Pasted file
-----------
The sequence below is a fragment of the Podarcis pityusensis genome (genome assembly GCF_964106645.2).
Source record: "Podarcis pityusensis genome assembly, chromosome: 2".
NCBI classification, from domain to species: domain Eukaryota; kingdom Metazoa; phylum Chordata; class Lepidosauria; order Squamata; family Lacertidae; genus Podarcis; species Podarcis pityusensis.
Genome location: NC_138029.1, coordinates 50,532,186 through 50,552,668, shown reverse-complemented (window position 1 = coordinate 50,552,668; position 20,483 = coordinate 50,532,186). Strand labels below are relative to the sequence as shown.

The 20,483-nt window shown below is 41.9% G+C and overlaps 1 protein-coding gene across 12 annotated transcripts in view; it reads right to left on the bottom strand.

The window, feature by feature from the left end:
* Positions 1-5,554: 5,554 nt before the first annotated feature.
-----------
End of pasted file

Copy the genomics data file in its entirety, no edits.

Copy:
The sequence below is a fragment of the Podarcis pityusensis genome (genome assembly GCF_964106645.2).
Source record: "Podarcis pityusensis genome assembly, chromosome: 2".
NCBI classification, from domain to species: domain Eukaryota; kingdom Metazoa; phylum Chordata; class Lepidosauria; order Squamata; family Lacertidae; genus Podarcis; species Podarcis pityusensis.
Genome location: NC_138029.1, coordinates 50,532,186 through 50,552,668, shown reverse-complemented (window position 1 = coordinate 50,552,668; position 20,483 = coordinate 50,532,186). Strand labels below are relative to the sequence as shown.

The 20,483-nt window shown below is 41.9% G+C and overlaps 1 protein-coding gene across 12 annotated transcripts in view; it reads right to left on the bottom strand.

The window, feature by feature from the left end:
* Positions 1-5,554: 5,554 nt before the first annotated feature.